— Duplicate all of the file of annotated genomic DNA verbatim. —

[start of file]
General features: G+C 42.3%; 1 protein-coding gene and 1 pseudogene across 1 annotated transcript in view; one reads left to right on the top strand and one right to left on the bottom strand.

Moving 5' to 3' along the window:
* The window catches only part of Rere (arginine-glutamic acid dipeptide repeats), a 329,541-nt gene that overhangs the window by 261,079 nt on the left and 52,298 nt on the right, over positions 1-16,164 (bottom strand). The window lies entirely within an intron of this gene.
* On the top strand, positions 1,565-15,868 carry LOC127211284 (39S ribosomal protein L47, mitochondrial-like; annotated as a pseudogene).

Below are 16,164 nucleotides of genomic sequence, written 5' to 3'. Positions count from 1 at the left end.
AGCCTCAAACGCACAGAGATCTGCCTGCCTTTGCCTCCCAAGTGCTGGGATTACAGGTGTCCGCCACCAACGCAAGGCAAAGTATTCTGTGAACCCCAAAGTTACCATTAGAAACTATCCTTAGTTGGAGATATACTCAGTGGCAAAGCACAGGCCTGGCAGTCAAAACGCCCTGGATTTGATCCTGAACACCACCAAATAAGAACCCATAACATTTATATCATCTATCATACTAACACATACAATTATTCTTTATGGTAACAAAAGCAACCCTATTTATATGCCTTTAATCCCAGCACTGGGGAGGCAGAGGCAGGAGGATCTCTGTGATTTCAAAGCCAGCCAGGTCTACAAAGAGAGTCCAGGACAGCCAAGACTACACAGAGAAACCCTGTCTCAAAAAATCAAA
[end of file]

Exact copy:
General features: G+C 42.3%; 1 protein-coding gene and 1 pseudogene across 1 annotated transcript in view; one reads left to right on the top strand and one right to left on the bottom strand.

Moving 5' to 3' along the window:
* The window catches only part of Rere (arginine-glutamic acid dipeptide repeats), a 329,541-nt gene that overhangs the window by 261,079 nt on the left and 52,298 nt on the right, over positions 1-16,164 (bottom strand). The window lies entirely within an intron of this gene.
* On the top strand, positions 1,565-15,868 carry LOC127211284 (39S ribosomal protein L47, mitochondrial-like; annotated as a pseudogene).

Below are 16,164 nucleotides of genomic sequence, written 5' to 3'. Positions count from 1 at the left end.
AGCCTCAAACGCACAGAGATCTGCCTGCCTTTGCCTCCCAAGTGCTGGGATTACAGGTGTCCGCCACCAACGCAAGGCAAAGTATTCTGTGAACCCCAAAGTTACCATTAGAAACTATCCTTAGTTGGAGATATACTCAGTGGCAAAGCACAGGCCTGGCAGTCAAAACGCCCTGGATTTGATCCTGAACACCACCAAATAAGAACCCATAACATTTATATCATCTATCATACTAACACATACAATTATTCTTTATGGTAACAAAAGCAACCCTATTTATATGCCTTTAATCCCAGCACTGGGGAGGCAGAGGCAGGAGGATCTCTGTGATTTCAAAGCCAGCCAGGTCTACAAAGAGAGTCCAGGACAGCCAAGACTACACAGAGAAACCCTGTCTCAAAAAATCAAA